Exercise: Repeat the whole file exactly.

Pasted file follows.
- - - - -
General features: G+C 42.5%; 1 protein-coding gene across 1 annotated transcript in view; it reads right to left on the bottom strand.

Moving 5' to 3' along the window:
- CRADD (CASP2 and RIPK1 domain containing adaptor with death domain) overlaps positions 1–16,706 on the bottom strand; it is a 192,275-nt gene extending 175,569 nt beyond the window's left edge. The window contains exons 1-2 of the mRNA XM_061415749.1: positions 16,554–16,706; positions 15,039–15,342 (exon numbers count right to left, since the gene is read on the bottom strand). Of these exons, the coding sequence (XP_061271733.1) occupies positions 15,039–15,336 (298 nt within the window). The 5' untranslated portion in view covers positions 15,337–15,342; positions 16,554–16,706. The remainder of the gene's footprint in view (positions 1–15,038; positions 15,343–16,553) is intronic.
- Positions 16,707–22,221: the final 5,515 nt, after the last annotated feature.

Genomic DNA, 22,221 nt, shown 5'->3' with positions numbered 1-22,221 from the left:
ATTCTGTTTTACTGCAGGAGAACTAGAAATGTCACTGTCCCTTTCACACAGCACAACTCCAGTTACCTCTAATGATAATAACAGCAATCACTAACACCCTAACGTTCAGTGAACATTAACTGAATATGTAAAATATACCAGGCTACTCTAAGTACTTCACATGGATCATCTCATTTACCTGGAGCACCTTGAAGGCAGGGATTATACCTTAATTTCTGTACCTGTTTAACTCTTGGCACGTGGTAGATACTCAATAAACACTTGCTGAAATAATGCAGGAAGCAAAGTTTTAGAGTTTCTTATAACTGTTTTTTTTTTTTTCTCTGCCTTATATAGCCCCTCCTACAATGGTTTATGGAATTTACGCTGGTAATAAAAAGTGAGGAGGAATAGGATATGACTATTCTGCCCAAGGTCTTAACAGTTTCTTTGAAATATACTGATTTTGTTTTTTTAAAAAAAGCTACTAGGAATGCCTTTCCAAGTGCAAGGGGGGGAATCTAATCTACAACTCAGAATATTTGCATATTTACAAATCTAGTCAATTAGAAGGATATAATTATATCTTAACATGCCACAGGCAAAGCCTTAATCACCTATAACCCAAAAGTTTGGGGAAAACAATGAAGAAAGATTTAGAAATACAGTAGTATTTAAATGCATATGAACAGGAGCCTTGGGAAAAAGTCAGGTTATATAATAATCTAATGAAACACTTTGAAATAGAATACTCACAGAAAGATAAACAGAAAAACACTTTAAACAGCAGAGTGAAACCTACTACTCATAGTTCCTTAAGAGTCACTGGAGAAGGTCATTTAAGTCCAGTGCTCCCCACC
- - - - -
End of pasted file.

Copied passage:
General features: G+C 42.5%; 1 protein-coding gene across 1 annotated transcript in view; it reads right to left on the bottom strand.

Moving 5' to 3' along the window:
- CRADD (CASP2 and RIPK1 domain containing adaptor with death domain) overlaps positions 1–16,706 on the bottom strand; it is a 192,275-nt gene extending 175,569 nt beyond the window's left edge. The window contains exons 1-2 of the mRNA XM_061415749.1: positions 16,554–16,706; positions 15,039–15,342 (exon numbers count right to left, since the gene is read on the bottom strand). Of these exons, the coding sequence (XP_061271733.1) occupies positions 15,039–15,336 (298 nt within the window). The 5' untranslated portion in view covers positions 15,337–15,342; positions 16,554–16,706. The remainder of the gene's footprint in view (positions 1–15,038; positions 15,343–16,553) is intronic.
- Positions 16,707–22,221: the final 5,515 nt, after the last annotated feature.

Genomic DNA, 22,221 nt, shown 5'->3' with positions numbered 1-22,221 from the left:
ATTCTGTTTTACTGCAGGAGAACTAGAAATGTCACTGTCCCTTTCACACAGCACAACTCCAGTTACCTCTAATGATAATAACAGCAATCACTAACACCCTAACGTTCAGTGAACATTAACTGAATATGTAAAATATACCAGGCTACTCTAAGTACTTCACATGGATCATCTCATTTACCTGGAGCACCTTGAAGGCAGGGATTATACCTTAATTTCTGTACCTGTTTAACTCTTGGCACGTGGTAGATACTCAATAAACACTTGCTGAAATAATGCAGGAAGCAAAGTTTTAGAGTTTCTTATAACTGTTTTTTTTTTTTTCTCTGCCTTATATAGCCCCTCCTACAATGGTTTATGGAATTTACGCTGGTAATAAAAAGTGAGGAGGAATAGGATATGACTATTCTGCCCAAGGTCTTAACAGTTTCTTTGAAATATACTGATTTTGTTTTTTTAAAAAAAGCTACTAGGAATGCCTTTCCAAGTGCAAGGGGGGGAATCTAATCTACAACTCAGAATATTTGCATATTTACAAATCTAGTCAATTAGAAGGATATAATTATATCTTAACATGCCACAGGCAAAGCCTTAATCACCTATAACCCAAAAGTTTGGGGAAAACAATGAAGAAAGATTTAGAAATACAGTAGTATTTAAATGCATATGAACAGGAGCCTTGGGAAAAAGTCAGGTTATATAATAATCTAATGAAACACTTTGAAATAGAATACTCACAGAAAGATAAACAGAAAAACACTTTAAACAGCAGAGTGAAACCTACTACTCATAGTTCCTTAAGAGTCACTGGAGAAGGTCATTTAAGTCCAGTGCTCCCCACC